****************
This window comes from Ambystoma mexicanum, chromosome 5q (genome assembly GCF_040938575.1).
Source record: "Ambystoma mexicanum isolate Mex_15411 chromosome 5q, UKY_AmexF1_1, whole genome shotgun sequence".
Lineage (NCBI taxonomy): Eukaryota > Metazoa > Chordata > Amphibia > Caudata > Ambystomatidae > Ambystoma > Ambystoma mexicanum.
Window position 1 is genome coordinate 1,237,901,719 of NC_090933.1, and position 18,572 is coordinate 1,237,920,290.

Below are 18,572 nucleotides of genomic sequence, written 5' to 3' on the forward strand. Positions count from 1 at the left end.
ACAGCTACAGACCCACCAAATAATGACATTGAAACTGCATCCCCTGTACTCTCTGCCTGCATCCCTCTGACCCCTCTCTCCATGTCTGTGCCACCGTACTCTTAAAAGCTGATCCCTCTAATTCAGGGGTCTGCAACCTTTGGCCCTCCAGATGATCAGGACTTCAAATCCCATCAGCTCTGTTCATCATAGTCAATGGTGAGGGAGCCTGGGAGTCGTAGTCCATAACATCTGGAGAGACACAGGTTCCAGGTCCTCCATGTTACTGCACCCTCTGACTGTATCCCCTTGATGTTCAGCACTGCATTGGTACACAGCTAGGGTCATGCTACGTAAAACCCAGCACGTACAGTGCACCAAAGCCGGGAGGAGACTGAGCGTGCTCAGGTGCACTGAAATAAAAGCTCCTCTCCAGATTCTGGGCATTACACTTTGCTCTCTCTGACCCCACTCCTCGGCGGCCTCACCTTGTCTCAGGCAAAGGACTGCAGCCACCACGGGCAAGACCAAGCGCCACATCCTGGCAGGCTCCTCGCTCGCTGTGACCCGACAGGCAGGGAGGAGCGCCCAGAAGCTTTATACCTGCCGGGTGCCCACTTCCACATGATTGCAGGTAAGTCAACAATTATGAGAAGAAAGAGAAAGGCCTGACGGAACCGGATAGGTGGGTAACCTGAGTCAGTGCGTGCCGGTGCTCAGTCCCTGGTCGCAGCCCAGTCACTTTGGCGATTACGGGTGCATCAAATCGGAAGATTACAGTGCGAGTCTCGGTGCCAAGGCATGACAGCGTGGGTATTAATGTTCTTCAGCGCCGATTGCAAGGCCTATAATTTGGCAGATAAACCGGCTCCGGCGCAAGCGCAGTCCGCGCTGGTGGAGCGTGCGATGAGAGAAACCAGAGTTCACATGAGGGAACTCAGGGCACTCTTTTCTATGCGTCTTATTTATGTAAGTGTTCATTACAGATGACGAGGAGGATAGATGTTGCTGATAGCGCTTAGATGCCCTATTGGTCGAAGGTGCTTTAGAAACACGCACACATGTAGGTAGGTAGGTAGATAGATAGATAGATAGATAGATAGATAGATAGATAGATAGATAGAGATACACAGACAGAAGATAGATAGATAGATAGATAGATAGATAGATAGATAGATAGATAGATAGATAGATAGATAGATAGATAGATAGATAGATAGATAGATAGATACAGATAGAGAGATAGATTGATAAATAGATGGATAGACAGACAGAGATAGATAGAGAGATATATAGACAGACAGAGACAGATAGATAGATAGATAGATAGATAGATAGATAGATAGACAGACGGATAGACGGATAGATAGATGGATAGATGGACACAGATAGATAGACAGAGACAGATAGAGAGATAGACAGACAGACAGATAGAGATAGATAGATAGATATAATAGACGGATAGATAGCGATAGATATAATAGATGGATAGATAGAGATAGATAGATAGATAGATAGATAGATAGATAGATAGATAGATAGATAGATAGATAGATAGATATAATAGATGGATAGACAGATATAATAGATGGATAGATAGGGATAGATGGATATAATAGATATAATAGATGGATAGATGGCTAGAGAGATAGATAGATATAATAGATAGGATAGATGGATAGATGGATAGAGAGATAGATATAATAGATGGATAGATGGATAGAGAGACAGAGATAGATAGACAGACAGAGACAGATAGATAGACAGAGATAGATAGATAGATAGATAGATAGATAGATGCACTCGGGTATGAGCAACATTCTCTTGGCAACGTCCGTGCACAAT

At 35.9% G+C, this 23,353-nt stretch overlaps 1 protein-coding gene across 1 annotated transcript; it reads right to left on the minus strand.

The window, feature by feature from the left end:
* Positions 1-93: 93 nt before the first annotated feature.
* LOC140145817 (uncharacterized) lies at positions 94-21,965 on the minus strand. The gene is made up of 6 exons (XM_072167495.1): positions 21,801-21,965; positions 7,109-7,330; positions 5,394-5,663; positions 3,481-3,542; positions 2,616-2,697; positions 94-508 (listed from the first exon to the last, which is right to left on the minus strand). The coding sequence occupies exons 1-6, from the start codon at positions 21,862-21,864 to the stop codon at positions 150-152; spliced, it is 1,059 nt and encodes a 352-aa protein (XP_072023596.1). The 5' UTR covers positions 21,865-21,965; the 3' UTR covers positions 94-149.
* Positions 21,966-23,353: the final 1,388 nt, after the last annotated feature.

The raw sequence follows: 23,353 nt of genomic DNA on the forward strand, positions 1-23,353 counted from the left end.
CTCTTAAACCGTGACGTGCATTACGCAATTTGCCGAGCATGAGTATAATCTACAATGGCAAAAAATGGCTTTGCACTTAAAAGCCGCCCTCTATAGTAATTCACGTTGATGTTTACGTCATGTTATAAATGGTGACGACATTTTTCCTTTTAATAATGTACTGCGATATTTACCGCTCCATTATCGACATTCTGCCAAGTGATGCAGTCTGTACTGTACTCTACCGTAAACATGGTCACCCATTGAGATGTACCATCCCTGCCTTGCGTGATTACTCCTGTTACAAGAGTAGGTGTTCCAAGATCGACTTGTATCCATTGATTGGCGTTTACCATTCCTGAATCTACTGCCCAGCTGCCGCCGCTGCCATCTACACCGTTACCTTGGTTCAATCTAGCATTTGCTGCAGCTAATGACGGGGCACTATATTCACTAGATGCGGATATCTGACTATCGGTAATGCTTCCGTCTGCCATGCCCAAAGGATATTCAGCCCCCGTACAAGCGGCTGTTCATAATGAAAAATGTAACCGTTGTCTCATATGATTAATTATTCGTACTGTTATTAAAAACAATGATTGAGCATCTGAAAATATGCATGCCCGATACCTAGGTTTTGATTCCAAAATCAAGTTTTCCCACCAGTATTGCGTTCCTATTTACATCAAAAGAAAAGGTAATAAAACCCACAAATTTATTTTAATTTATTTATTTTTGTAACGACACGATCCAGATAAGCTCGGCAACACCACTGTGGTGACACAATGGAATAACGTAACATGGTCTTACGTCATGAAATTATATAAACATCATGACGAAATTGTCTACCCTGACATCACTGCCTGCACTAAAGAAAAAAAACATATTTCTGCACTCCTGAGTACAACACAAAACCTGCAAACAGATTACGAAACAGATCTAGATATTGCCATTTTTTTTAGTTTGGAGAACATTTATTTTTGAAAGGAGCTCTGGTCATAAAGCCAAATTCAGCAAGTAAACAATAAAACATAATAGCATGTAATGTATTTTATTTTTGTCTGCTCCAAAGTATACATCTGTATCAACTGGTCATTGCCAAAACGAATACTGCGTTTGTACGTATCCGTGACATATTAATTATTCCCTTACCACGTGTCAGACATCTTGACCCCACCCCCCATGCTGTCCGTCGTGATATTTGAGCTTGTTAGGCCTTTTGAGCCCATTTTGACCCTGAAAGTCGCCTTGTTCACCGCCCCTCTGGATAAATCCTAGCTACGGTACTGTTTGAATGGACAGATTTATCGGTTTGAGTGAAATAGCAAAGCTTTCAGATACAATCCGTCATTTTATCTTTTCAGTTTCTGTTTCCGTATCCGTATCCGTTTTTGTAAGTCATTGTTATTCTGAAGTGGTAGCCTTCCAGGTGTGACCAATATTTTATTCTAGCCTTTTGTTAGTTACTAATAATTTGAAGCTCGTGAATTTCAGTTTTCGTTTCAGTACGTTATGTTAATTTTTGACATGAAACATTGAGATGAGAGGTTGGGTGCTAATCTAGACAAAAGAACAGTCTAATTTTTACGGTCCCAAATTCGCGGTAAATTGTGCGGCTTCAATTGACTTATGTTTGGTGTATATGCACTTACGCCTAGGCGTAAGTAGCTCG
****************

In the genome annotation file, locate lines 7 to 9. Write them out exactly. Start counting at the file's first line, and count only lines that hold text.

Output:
At 35.9% G+C, this 23,353-nt stretch overlaps 1 protein-coding gene across 1 annotated transcript; it reads right to left on the minus strand.

The window, feature by feature from the left end:
* Positions 1-93: 93 nt before the first annotated feature.